Developing BackPAC: Utilising stratification, shared decision making and promoting self-management to optimise service delivery

Purpose

· Optimise evidence based management (EBM) and stratify low back pain patients (24% of caseload)

· Improve patient access

· Enable shared decision making (SDM)

· Engage staff to enable innovative and sustainable service redesign

Approach

A project group including physiotherapists and advanced practitioners assured breadth of clinical experience and knowledge for service redesign. A literature review of EBM for lower back pain was undertaken. Education, weight management and exercise were recommended alongside stratification to identify appropriate treatment dependent on level of risk. BackPAC (Back Primary Access Class) evolved from merging existing models of service delivery. It was identified that a class format could be utilised, inclusion/exclusion criteria was determined and a presentation including the Chartered Society of Physiotherapy (CSP) Back Pain Myth Busters was created. Patients were triaged at the point of referral and, where appropriate, booked in the class within 2 weeks, bypassing the waiting list and allowing early red flag screening. Screening for sinister pathology included an unsuccessful trial of telephone triage and was replaced by a self-completed form, adapted from Gerraghty AW, Stanford R, et al. The Keele STarT Back Screening Tool was utilised for stratification. Within the class, patients were reviewed individually following the presentation and undertook SDM to determine their ongoing management. Options included; being discharged to self-manage with the advice provided in the session with a 6-week SOS period; participation in a ‘Back Rehab’ class; or one-to-one physiotherapy. High risk patients also had the option to be referred to see an Advanced Practitioner or Pain Management specialist in the local MSK service. BackPAC was piloted over 4 months with changes made in response to clinician feedback and Patient Reported Experience Measures (PREMs). Friends and Family test (FFT) was used to collect this. A questionnaire to establish long term effectiveness and capture further PREMs is in development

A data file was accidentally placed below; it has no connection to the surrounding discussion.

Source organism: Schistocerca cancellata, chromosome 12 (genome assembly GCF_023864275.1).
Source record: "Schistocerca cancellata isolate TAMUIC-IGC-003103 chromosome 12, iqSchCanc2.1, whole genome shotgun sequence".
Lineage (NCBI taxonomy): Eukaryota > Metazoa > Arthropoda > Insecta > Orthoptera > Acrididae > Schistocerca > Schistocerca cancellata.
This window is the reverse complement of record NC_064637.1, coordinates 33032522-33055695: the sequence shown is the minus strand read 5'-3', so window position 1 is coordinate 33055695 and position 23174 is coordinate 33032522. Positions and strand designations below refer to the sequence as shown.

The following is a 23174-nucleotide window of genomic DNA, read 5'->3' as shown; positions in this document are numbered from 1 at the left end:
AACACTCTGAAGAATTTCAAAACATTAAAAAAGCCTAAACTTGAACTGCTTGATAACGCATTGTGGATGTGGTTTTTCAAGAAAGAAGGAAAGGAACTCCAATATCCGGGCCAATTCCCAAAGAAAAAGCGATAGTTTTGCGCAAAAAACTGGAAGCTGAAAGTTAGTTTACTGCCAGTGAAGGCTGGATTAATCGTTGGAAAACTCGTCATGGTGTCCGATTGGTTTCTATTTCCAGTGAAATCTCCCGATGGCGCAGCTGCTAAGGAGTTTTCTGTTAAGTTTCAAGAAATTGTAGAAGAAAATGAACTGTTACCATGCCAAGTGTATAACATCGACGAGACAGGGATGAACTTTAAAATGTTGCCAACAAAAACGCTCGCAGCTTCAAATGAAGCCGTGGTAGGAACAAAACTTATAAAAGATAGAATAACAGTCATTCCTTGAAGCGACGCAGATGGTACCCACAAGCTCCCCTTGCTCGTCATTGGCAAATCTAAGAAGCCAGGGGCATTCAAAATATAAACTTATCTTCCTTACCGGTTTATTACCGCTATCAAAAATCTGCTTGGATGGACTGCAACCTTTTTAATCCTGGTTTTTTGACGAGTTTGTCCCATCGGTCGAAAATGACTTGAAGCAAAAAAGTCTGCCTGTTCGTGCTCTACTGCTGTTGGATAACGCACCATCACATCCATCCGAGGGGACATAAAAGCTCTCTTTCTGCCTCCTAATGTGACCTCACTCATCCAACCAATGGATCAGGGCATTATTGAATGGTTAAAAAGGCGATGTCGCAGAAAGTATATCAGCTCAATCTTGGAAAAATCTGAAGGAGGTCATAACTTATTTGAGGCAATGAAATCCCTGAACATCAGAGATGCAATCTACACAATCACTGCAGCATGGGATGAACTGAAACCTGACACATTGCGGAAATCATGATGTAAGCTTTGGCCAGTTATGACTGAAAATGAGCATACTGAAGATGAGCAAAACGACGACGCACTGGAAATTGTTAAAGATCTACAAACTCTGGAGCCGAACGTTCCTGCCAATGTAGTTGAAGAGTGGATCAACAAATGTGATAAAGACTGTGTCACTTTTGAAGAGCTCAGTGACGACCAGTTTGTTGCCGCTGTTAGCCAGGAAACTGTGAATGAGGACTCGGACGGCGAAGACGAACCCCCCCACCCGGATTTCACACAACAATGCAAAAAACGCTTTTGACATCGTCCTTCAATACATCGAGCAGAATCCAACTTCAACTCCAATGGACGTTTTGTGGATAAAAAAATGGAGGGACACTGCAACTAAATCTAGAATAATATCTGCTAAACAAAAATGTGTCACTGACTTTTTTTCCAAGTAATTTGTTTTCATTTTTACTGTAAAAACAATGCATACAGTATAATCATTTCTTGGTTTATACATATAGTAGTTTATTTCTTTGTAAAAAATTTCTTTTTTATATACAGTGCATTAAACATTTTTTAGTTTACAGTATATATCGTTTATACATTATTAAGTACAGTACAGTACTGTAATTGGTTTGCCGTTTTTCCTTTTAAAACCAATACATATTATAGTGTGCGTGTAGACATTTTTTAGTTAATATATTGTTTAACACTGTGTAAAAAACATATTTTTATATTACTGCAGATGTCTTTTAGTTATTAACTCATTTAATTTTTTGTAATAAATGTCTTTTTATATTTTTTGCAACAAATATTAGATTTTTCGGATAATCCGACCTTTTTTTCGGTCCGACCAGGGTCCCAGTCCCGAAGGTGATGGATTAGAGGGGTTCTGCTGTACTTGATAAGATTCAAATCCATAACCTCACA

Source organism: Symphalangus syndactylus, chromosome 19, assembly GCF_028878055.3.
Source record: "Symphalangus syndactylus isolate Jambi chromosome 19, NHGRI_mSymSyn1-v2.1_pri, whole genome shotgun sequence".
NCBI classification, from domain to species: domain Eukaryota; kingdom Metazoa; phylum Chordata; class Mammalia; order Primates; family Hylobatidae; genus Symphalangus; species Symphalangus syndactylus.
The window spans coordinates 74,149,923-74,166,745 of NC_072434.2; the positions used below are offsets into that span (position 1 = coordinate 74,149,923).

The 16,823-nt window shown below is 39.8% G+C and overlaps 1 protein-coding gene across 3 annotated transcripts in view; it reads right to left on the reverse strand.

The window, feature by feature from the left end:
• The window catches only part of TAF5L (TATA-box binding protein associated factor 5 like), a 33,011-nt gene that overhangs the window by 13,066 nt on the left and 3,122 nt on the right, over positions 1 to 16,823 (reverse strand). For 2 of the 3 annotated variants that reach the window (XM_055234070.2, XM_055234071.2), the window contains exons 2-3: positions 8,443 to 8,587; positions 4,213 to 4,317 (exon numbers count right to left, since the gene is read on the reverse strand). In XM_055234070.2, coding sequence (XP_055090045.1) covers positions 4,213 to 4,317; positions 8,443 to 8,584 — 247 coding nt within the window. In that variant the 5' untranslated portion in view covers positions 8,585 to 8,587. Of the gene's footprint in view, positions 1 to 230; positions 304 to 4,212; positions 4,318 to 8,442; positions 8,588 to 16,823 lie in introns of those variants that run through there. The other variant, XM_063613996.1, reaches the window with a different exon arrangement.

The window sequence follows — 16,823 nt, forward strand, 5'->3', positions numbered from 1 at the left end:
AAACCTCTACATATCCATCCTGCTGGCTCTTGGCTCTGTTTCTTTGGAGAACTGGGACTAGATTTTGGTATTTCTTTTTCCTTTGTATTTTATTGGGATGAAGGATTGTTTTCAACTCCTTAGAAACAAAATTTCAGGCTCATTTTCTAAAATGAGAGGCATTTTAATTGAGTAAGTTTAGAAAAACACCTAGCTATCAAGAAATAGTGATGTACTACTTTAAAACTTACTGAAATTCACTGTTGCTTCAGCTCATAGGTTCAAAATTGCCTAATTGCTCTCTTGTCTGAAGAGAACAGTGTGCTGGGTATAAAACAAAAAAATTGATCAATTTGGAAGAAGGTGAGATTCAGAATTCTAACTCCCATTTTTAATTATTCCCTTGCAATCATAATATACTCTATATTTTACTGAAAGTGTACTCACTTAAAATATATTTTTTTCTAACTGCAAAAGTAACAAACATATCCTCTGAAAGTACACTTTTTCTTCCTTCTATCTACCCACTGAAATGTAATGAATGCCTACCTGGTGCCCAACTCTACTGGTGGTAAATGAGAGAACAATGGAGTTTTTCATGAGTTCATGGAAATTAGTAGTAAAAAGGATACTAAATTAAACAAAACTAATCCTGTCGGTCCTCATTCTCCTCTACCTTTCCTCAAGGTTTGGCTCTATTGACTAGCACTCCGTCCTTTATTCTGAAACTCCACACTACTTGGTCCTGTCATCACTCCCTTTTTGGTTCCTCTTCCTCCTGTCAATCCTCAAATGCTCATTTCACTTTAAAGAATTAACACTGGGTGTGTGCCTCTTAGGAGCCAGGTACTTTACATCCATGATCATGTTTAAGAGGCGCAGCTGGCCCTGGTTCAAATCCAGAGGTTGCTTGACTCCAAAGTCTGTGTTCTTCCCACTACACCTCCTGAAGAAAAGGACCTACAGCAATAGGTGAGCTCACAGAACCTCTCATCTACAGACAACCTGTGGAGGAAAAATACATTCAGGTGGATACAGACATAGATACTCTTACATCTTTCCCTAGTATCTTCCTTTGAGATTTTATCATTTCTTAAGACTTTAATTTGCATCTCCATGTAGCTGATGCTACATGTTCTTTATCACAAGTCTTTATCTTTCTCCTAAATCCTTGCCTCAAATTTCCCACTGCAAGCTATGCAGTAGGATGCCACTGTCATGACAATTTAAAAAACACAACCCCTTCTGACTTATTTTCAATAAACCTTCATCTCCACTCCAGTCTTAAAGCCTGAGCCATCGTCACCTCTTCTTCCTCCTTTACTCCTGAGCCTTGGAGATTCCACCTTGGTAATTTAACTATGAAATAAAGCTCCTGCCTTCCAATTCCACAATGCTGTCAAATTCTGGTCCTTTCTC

Outcomes

Results: During the period between August 2019 and February 2020, 174 patients attended BackPAC. Stratification demonstrated that 38% of patients were low risk, 31% medium risk and 31% high risk. This is in line with the Keele STarT Back research. 53 patients chose to self-manage after attending the class with an SOS period. FFT demonstrated that 95% of patients would recommend/highly recommend the service.

Conclusion(s):

· Recommended EBM and stratification is fulfilled for all patients

· Timely red flag screening and safeguarding

· Quick access

· Data is required to determine how many patients return to the service following their SOS period

· Further PREMS are being collected to ascertain the longer term effectiveness of the class via a questionnaire

Cost and savings

Implementation of the BackPAC class presents a cost saving on tariff for the local CCG for our service of £9,463 for every 518 patients referred with lower back pain. Additionally this improves efficiency by releasing 0.6 WTE physiotherapy capacity to manage other conditions.

Implications

· Effective staff engagement

· Sustainable service

· Improved efficiency

· Reduced wait times service-wide

Top three learning points

No further information. 

Funding acknowledgements

Sussex MSK Partnership East (SMSKPE) part funds the Highly Specialist Physiotherapy (Quality) post to support service development and sharing of outcomes with the local network to reduce unwarranted variation. SMSKPE utilised the CQUIN framework to assure stratification for lower back pain.